I’ve been at two meetings this week in which contrasting views on the usefulness of Facebook were shared.
In the first, I was sharing with my Key Stage 2 staff the growing demands on school websites and how it is becoming increasingly necessary for schools to broadcast what they do.
For example, a year by year curriculum is now required on a school website so that parents can find out what they can expect their children to be taught. As this curriculum can be tweaked from year to year, I was arguing that rather than place this on a static website, updates could be made on something like a Facebook page (or indeed a Google + page, or a blog, or a Google site).
In order that staff can begin experimenting with this, I have opened up staff access to Facebook and other social media within my school. I have had Facebook open on my own computer for a few years so that I can manage the whole school Facebook page; by opening it to the teachers also, I’m hoping that some may start using a class Facebook page to begin broadcasting what they do.
Personally I’ve found that having a presence on Facebook as a school has been quite useful. It means that there is a common starting point in discussions with parents about Facebook and also, in the odd occasion that a child or a parent complains about inappropriate Facebook use, I can address the issue by taking screenshots of what has happened. Recently I’ve also discovered that Facebook are quite prompt in acting on information concerning inappropriate use, especially from under-age users. I found two children using Facebook each other, told Facebook that they were under-age, and Facebook removed their profiles.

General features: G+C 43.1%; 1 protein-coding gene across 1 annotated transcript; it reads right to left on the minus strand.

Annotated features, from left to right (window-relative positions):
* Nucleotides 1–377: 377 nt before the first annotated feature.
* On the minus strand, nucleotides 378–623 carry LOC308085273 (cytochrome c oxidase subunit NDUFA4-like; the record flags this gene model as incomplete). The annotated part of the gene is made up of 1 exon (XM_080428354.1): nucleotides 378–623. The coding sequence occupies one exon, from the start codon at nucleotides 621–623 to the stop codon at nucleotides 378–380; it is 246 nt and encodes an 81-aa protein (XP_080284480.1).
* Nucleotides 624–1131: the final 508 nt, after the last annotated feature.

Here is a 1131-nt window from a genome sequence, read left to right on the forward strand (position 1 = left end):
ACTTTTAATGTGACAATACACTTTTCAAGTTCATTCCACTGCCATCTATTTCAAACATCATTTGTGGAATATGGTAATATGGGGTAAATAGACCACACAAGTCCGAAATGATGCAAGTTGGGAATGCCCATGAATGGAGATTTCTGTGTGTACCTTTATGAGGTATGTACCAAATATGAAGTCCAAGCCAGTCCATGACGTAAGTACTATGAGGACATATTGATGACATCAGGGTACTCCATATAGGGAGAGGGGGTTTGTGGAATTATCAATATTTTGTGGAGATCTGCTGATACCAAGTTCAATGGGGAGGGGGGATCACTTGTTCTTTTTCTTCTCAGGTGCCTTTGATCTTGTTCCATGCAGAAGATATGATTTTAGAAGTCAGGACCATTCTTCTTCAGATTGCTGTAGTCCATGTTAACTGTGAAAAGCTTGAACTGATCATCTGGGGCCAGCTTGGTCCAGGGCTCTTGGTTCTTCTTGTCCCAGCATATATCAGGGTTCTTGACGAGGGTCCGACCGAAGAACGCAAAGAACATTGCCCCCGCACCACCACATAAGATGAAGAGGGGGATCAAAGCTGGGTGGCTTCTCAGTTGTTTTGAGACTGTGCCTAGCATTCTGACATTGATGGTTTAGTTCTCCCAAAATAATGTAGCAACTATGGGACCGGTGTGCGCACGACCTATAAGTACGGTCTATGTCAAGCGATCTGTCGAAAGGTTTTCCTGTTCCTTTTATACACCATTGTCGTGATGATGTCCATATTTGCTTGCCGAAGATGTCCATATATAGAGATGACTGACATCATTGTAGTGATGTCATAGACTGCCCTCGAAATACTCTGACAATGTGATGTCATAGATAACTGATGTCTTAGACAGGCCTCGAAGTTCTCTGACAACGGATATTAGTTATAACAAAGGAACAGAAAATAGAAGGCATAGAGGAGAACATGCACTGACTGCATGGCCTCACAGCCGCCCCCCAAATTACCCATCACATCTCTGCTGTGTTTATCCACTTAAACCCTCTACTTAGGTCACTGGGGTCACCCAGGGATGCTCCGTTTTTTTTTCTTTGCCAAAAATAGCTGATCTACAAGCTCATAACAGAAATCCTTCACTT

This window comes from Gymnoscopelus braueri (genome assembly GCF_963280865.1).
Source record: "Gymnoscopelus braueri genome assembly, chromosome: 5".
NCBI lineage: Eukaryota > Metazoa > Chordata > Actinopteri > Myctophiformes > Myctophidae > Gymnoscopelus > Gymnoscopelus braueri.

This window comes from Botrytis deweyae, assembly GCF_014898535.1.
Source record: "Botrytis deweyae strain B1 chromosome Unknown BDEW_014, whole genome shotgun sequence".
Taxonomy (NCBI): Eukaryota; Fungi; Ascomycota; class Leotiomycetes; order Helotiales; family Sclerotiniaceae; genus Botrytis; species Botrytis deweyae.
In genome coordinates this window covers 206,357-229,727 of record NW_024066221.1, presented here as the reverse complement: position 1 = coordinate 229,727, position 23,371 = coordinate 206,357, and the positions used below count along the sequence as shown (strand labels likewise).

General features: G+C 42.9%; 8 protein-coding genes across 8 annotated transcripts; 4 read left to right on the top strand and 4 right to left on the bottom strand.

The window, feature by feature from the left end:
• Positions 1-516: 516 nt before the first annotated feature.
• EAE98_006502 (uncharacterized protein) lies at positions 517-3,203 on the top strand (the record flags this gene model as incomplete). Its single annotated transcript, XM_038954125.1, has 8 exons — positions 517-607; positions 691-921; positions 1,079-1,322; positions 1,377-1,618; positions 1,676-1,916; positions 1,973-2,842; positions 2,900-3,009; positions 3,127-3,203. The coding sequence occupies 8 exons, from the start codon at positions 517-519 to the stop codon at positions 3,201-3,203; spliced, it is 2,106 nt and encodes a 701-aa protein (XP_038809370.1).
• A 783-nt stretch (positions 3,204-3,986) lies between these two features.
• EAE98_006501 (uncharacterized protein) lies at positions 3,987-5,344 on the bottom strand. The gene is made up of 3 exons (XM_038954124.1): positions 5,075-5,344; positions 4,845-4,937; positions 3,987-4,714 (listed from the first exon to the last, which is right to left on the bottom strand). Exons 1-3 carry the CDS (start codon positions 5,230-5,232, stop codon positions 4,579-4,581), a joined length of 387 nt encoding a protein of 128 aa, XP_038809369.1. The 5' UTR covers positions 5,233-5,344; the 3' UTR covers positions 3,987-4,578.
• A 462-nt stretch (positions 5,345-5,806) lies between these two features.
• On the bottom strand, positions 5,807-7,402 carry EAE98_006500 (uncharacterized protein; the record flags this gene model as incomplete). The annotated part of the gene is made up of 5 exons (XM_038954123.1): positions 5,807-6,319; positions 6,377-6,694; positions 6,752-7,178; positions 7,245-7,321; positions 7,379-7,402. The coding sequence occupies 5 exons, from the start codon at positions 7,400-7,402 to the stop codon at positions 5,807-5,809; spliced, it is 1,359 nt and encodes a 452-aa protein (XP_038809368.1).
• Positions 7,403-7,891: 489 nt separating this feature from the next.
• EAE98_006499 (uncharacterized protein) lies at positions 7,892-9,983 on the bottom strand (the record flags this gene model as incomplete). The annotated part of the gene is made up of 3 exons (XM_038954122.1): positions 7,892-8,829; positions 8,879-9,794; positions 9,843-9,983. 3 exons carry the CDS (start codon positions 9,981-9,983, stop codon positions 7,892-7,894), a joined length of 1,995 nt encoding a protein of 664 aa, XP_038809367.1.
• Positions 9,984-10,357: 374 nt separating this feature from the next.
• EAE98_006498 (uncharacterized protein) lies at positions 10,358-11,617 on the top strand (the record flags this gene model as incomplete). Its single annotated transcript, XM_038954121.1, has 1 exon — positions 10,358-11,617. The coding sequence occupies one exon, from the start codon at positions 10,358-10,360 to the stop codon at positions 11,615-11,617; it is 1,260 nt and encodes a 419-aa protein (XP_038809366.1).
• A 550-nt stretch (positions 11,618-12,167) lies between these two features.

I digress. In my second meeting that I referred to, Facebook came up in a more negative context. A headteacher had had negative experiences with Facebook and urged others to consider asking their staff not to use Facebook.
How strange for me. On the one hand I had urged staff to use Facebook to help them broadcast their class news. On other hand I was being urged to ask my staff to stop using Facebook.
I suppose where you fall on this divide will depend on your views on how to educate children for e-safety. But that’s another post, for another time.